<Hub Header="The Movie App" Background="{StaticResource BackgroundBrush}" SectionHeaderClick="Hub_SectionHeaderClick">

The clicked HubSection can be read from the event’s arguments:

        private void Hub_SectionHeaderClick(object sender, HubSectionHeaderClickEventArgs e)
        {
            var clickedSection = e.Section;
            if (clickedSection.Name == "TrailersSection")
            {
                // Add navigation logic
            }
        }

Semantic zoom

Last thing we’re going to add to the hub is semantic zoom. The Hub control supports semantic zoom, meaning it can be used as a Zoomed in view.

First thing we need to do is to add the SemanticZoom control to the page:

    <Grid Background="{StaticResource ApplicationPageBackgroundThemeBrush}">
        <SemanticZoom x:Name="Zoom">
            <SemanticZoom.ZoomedInView></SemanticZoom.ZoomedInView>

            <SemanticZoom.ZoomedOutView></SemanticZoom.ZoomedOutView>
        </SemanticZoom>

        <Hub x:Name="Hub" Header="The Movie App" Background="{StaticResource BackgroundBrush}" SectionHeaderClick="Hub_SectionHeaderClick">

Then we move the whole Hub inside the ZoomedInView:

image

Also we need a ZoomedOutView. For that, let’s create a simple GridView:

            <SemanticZoom.ZoomedOutView>

                <GridView VerticalAlignment="Center" Margin="200,0,0,0" Loaded="GridView_Loaded">
                    <GridView.ItemTemplate>
                        <DataTemplate>
                            <StackPanel >
                                <TextBlock HorizontalAlignment="Center" Text="{Binding}" Style="{StaticResource SubheaderTextBlockStyle}" />
                            </StackPanel>
                        </DataTemplate>
                    </GridView.ItemTemplate>

                    <GridView.ItemContainerStyle>
                        <Style TargetType="GridViewItem">
                            <Setter Property="Margin" Value="4" />
                            <Setter Property="Padding" Value="5" />
                            <Setter Property="HorizontalContentAlignment" Value="Left" />
                            <Setter Property="VerticalContentAlignment" Value="Center" />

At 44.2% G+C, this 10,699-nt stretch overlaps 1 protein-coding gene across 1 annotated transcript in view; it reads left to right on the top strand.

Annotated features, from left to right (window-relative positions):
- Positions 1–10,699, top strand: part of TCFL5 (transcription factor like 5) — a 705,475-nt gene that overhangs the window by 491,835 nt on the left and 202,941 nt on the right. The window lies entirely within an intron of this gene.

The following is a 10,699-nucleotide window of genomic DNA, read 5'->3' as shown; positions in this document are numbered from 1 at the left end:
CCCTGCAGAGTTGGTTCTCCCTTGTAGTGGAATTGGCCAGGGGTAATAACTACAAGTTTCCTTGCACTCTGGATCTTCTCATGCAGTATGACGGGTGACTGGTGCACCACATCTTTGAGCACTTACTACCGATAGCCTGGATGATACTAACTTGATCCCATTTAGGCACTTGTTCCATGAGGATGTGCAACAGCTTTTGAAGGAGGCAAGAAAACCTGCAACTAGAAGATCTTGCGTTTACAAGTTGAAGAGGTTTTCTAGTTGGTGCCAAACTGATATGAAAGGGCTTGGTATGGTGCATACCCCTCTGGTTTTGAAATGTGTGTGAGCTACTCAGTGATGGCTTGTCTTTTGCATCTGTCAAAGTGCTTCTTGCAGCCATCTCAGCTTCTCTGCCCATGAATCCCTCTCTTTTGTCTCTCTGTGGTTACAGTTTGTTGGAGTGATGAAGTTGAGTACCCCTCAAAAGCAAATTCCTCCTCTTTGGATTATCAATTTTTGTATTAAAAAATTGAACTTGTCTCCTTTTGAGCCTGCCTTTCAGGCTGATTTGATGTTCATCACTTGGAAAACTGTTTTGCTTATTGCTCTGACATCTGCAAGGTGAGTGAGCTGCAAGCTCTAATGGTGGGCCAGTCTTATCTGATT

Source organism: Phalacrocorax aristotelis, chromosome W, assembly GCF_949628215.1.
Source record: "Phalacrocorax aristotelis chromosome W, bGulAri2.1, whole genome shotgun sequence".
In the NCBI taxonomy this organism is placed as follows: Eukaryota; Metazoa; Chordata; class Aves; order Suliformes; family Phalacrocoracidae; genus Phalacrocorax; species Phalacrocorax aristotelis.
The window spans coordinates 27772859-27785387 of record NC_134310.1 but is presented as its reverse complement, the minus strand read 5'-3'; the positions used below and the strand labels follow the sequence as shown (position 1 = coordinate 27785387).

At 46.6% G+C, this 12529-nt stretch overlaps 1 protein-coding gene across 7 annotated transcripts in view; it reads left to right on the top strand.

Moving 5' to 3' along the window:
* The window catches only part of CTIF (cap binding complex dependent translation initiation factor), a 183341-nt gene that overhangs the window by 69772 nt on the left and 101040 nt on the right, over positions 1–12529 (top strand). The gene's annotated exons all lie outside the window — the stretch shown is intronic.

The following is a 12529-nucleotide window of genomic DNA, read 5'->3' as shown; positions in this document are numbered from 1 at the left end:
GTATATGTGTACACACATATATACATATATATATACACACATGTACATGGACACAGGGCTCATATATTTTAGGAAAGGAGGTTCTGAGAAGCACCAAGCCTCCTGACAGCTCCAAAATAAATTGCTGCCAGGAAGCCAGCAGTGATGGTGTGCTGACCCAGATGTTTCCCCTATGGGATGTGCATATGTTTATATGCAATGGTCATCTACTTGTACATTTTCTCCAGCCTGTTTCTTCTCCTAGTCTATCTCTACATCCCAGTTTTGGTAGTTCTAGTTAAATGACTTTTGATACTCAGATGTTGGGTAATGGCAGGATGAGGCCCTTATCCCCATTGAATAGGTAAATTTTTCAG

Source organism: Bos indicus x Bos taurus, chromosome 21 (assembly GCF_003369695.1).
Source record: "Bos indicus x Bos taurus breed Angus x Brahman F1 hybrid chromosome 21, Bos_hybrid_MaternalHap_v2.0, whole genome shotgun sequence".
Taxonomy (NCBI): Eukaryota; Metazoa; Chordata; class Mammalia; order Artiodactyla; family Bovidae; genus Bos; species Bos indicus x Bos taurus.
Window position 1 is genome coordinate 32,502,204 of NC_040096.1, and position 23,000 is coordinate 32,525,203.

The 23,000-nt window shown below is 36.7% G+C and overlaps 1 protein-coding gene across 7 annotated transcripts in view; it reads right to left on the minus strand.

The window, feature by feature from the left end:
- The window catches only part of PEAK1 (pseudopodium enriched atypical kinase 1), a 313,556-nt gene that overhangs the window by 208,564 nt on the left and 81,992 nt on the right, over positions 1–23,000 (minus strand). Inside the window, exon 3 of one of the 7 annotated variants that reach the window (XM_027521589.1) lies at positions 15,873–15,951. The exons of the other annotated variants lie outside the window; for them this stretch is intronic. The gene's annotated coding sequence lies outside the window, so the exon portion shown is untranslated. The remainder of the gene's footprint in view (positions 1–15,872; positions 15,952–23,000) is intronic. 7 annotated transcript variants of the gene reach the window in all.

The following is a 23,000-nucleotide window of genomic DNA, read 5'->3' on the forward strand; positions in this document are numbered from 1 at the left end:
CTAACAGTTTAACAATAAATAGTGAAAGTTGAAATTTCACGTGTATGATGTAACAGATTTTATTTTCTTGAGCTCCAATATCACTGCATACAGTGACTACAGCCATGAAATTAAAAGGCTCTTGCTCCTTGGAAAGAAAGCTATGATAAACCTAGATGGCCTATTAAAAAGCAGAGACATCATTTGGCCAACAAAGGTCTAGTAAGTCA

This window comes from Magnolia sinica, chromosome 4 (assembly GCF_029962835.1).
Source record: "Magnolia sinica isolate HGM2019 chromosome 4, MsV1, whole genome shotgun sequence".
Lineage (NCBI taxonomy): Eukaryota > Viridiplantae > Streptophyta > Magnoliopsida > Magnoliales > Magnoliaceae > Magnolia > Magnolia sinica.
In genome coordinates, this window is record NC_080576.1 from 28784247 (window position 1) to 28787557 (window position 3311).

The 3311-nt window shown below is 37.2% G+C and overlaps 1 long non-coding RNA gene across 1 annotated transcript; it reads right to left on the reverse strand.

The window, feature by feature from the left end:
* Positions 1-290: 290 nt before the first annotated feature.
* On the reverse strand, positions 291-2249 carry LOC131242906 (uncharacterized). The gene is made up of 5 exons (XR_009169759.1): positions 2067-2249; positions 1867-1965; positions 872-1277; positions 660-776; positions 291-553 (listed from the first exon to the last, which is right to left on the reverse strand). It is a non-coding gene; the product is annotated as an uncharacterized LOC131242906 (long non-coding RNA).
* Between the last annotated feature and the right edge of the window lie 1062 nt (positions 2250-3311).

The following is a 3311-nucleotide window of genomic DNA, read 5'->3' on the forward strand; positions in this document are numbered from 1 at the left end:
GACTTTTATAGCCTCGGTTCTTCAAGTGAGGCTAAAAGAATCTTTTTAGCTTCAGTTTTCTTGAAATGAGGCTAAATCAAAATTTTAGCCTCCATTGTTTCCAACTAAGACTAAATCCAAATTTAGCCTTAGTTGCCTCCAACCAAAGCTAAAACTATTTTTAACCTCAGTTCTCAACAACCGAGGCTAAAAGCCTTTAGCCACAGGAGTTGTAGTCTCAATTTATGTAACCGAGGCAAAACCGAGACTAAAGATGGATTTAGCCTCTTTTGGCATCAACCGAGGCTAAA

</Style>
                    </GridView.ItemContainerStyle>

                    <GridView.ItemsPanel>
                        <ItemsPanelTemplate>
                            <WrapGrid ItemWidth="400" ItemHeight="70" Orientation="Horizontal" VerticalChildrenAlignment="Center" MaximumRowsOrColumns="3"></WrapGrid>
                        </ItemsPanelTemplate>
                    </GridView.ItemsPanel>
                </GridView>

            </SemanticZoom.ZoomedOutView>

Only one small thing left: We have to provide some items for this GridView. We do that in the GridView_Loaded:

        private void GridView_Loaded(object sender, RoutedEventArgs e)
        {
            var sections = this.Hub.Sections;
            var headers = new List<string>();

            foreach(var item in sections)
            {
                var section = (HubSection)item;
                var header = (string)section.Header;
                if (string.IsNullOrWhiteSpace(header))
                    continue;

                headers.Add(header);
            }

            ((GridView)this.Zoom.ZoomedOutView).ItemsSource = headers;
        }

The code loops through all the HubSections. It takes the sections header from each of them and add its to the “headers”-list. This list is then set as the ItemsSource for our ZoomedOutView’s GridView. And that’s it. We can now zoom out:

image

And click any of the items to zoom into that section.

Final touches and the source code

At this point we’ve realized that the app looks better if we put the static picture as the first HubSection. Also, the red background can be replaced with a little less stressful color.